1.4.1.2.2 Panics A panic in an application is due to the application itself abruptly shutting down. Linux even has a system call specially designed for this sort of thing: abort (although there are many other ways for an application to "panic"). A panic is a similar symptom to a trap but is much more purposeful. Some products might panic to prevent further risk to the users’ data or simply because there is no way it can continue. Depending on the application, protecting the users’ data may be more important than trying to continue running. If an application’s main control block is corrupt, it might mean that the application has no choice but to panic and abruptly shutdown. Panics are very product-specific and often require knowledge of the product (and source code) to understand. The line number of the source code is sometimes included with a panic. If you have the source code, you might be able to use the line of code to figure out what happened.

Some panics include detailed messages for what happened and how to recover. This is similar to an error message except that the product (tool or application) aborted and shut down abruptly. The error message and other evidence of the panic usually have some good key words or sentences that can be searched for using the Internet. The panic message may even explain how to recover from the problem.

If the panic doesn’t have a clear error message and you don’t have the source code, you might have to ask the product vendor what happened and provide information as needed. Panics are somewhat rare, so hopefully you won’t encounter them often.

1.4.1.2.3 Kernel Crashes A panic or trap in the kernel is similar to those in an application but obviously much more serious in that they often affect the entire system. Information for how to investigate system crashes and hangs is fairly complex and not covered here but is covered in detail in Chapter 7, "Linux System Crashes and Hangs."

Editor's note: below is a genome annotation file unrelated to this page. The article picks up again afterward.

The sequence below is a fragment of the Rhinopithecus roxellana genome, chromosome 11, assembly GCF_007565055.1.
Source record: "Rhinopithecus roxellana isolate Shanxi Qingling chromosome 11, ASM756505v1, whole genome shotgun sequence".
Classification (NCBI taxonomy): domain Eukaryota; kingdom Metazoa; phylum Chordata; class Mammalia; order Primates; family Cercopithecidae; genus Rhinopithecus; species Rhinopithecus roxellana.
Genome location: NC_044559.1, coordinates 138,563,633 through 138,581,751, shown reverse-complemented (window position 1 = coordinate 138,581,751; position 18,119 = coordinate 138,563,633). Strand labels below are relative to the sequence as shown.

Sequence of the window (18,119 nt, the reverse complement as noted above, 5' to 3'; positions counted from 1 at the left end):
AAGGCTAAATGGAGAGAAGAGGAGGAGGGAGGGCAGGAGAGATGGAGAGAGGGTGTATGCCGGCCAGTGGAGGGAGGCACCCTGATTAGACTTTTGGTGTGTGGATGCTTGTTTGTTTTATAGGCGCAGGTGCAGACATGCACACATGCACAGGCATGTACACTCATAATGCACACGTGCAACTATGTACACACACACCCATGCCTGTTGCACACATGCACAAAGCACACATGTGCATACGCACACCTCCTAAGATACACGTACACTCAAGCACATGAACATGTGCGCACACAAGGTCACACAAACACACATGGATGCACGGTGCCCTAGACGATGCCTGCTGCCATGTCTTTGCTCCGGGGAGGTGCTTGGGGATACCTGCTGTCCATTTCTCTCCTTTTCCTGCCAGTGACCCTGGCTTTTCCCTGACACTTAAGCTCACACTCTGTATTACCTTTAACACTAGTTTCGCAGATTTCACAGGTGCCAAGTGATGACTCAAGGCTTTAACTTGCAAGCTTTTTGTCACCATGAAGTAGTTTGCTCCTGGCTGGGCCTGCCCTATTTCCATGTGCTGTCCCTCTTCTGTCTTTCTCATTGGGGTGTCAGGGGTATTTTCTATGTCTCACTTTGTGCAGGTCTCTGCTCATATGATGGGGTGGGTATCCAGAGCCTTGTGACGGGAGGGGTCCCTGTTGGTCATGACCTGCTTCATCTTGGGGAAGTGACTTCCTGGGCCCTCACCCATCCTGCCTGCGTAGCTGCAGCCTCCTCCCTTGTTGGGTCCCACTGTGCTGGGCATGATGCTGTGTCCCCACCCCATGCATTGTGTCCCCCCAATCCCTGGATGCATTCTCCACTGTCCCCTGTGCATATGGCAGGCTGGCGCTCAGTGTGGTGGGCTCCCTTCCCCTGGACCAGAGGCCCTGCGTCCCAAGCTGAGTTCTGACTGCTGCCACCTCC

1.4.1.3 Hangs (or Very Slow Performance) It is difficult to tell the difference between a hang and very slow performance. The symptoms are pretty much identical as are the initial methods to investigate them. When investigating a perceived hang, you need to find out whether the process is hung, looping, or performing very slowly. A true hang is when the process is not consuming any CPU and is stuck waiting on a system call. A process that is looping is consuming CPU and is usually, but not always, stuck in a tight code loop (that is, doing the same thing over and over). The quickest way to determine what type of hang you have is to collect a set of stack traces over a period of time and/or to use GDB and strace to see whether the process is making any progress at all. The basic investigation steps are included in Figure 1.5.

Figure 1.5

Fig. 1.5 Basic investigation steps for a hang.

If the application seems to be hanging, use GDB to get a stack trace (use the bt command). The stack trace will tell you where in the application the hang may be occurring. You still won’t know whether the application is actually hung or whether it is looping. Use the cont command to let the process continue normally for a while and then stop it again with Control-C in GDB. Gather another stack trace. Do this a few times to ensure that you have a few stack traces over a period of time. If the stack traces are changing in any way, the process may be looping. However, there is still a chance that the process is making progress, albeit slowly. If the stack traces are identical, the process may still be looping, although it would have to be spending the majority of its time in a single state.

With the stack trace and the source code, you can get the line of code. From the line of code, you’ll know what the process is waiting on but maybe not why. If the process is stuck in a semop (a system call that deals with semaphores), it is probably waiting for another process to notify it. The source code should explain what the process is waiting for and potentially what would wake it up. See Chapter 4, "Compiling," for information about turning a function name and function offset into a line of code.